April 23, 2019

Emacs' GNU Look: A Sneak Preview of Emacs 21.0 - page 2

The More Things Change....

  • December 18, 2000
  • By Michael Hall

So, a little while back some screenshots began to surface along with some wild rumors: Emacs, according to some, was in the midst of an overhaul so drastic that it was actually being GNOMEified. I was both curious and frightened: love Emacs, like GNOME, remember how hideous it looked under KDE until I got rid of a few files. Since I'm not, by the way, a software engineer, consternation over Emacs being married to Bonobo was an afterthought.

I got a look at some of the screenshots, wrote a few letters, and set out to learn more. I tried to get into the Emacs testing group only to find out that it's very, very closed to non-Lisp-coding, non-exotic-hardware running rabble. At one point I thought I had a lead on an FTP archive where the source was waiting to be plucked like so much ripe fruit, but it led to a dead end and an empty directory.

I did learn, though, that the GNOMEification rumors were just that: rumors. One correspondent who did have access to the latest source searched and couldn't find so much as a GTK call anywhere in the tree. I settled down a little. At least I wasn't missing out on the grand unification of my desktop. It nagged at me, though. There was a prettier, more intuitive Emacs out there, somewhere, and I wasn't allowed to see it.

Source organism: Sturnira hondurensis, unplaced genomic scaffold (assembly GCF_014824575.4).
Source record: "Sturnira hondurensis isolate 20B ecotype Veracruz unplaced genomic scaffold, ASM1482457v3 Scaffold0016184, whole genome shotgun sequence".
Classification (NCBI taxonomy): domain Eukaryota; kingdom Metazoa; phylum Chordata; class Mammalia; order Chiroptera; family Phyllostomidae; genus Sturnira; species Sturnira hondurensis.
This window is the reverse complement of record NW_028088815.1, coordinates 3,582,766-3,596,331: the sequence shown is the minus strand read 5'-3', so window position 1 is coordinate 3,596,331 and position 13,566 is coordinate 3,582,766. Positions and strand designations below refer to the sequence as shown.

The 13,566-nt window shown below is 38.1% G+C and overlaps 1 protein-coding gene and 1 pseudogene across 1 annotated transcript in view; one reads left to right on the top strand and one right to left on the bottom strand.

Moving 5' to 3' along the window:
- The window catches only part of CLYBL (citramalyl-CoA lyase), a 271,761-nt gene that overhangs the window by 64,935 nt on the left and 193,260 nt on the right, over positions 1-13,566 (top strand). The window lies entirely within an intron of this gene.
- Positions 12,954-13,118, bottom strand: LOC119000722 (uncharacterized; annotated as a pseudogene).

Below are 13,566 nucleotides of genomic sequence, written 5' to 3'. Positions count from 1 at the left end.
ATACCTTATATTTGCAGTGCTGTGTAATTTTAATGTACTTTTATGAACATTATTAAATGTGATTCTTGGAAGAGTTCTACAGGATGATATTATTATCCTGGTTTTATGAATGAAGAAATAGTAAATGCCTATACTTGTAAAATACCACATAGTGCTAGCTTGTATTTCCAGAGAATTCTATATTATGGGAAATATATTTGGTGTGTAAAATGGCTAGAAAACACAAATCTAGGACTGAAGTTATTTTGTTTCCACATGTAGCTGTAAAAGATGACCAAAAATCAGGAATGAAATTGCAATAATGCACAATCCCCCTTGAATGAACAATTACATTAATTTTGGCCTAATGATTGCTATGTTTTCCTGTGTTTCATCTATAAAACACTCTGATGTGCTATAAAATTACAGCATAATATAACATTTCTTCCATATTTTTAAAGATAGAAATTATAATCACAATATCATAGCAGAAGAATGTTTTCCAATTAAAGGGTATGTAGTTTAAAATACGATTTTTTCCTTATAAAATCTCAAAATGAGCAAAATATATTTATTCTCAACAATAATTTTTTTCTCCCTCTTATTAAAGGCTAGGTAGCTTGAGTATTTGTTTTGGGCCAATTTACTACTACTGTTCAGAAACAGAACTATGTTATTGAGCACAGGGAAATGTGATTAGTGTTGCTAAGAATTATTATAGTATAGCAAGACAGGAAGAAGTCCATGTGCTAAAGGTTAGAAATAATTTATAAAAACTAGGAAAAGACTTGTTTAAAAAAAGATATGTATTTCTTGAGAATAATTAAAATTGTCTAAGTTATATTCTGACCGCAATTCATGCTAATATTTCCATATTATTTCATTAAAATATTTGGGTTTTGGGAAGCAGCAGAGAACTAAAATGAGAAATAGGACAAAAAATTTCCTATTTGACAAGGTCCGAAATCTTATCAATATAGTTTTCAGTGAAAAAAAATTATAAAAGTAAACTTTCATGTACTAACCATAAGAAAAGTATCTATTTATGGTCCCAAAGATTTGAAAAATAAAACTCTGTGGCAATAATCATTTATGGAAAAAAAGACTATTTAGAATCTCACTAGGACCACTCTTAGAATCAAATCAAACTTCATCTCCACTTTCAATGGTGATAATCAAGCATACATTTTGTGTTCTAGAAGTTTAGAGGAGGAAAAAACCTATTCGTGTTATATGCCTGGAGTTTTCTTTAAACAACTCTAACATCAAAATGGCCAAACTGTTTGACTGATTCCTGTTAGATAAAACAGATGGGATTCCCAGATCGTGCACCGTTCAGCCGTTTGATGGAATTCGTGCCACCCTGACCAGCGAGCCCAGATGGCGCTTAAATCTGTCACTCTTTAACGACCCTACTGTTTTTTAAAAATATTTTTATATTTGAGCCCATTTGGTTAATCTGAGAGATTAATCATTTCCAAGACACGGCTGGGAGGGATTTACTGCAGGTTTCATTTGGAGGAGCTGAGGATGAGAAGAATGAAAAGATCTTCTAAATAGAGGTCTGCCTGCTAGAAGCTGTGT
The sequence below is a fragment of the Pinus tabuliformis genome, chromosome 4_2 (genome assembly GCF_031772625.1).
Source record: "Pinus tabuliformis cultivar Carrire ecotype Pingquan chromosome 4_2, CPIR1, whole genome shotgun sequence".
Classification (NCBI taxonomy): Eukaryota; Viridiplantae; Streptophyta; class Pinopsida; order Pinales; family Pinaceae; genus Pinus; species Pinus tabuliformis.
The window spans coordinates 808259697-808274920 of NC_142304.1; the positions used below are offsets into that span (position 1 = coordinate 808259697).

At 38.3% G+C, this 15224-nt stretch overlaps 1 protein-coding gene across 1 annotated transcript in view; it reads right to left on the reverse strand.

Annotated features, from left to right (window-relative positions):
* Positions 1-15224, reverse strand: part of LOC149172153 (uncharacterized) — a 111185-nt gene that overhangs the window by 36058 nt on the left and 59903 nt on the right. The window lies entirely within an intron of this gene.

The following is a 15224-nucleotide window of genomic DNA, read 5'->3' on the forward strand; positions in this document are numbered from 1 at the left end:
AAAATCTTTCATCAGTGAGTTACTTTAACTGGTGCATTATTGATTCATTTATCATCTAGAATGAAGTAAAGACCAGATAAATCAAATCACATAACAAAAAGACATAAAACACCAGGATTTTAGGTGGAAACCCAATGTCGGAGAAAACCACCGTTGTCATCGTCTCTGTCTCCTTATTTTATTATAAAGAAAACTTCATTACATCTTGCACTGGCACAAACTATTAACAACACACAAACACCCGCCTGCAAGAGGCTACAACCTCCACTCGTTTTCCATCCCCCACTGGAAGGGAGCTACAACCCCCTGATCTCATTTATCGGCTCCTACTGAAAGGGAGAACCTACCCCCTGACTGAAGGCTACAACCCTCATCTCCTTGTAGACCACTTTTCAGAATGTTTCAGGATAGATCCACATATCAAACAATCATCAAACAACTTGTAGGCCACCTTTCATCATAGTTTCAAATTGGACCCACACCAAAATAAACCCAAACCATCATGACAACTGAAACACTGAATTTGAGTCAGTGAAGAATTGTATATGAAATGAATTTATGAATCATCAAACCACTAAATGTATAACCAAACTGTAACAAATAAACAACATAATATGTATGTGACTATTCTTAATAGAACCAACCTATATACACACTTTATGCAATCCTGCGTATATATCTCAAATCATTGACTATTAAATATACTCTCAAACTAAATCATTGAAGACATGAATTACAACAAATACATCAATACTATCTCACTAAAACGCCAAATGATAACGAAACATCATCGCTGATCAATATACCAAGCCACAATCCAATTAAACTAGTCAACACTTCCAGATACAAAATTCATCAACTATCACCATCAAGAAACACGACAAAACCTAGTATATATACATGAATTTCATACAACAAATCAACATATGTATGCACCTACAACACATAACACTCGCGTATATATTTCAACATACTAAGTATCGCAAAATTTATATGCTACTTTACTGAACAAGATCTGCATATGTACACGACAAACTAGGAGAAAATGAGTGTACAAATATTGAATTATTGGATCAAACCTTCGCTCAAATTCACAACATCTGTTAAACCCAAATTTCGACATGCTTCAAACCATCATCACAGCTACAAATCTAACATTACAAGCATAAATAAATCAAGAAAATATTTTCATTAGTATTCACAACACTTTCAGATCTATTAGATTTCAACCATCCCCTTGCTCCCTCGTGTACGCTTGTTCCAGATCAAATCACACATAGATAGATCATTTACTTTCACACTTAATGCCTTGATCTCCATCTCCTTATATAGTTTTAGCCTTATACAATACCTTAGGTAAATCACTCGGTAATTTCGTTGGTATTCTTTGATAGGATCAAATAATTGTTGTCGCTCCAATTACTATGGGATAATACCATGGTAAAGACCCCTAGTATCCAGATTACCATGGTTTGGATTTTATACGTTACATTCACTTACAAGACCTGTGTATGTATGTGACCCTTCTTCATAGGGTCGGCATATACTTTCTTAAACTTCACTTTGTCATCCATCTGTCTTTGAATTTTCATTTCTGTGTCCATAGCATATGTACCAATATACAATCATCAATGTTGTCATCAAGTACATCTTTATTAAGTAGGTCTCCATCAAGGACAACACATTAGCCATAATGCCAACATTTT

I finally got my break on Friday afternoon when a helpful soul pointed me to an out-of-the-way repository with Emacs 21.0 sitting in it. My 1.5 Mb DSL connection made short work of the download, and a few minutes later I was ready to run the latest and greatest.

I've spent a few days playing around with this release now, and, having struggled to read the change summary past around line 2000, I can only say that the Emacs sitting on my desktop today is different. How different is dependent on the user, but that incredible customizability is obviously still there, and fairly easy to take advantage of for making some interesting changes to the way Emacs works.

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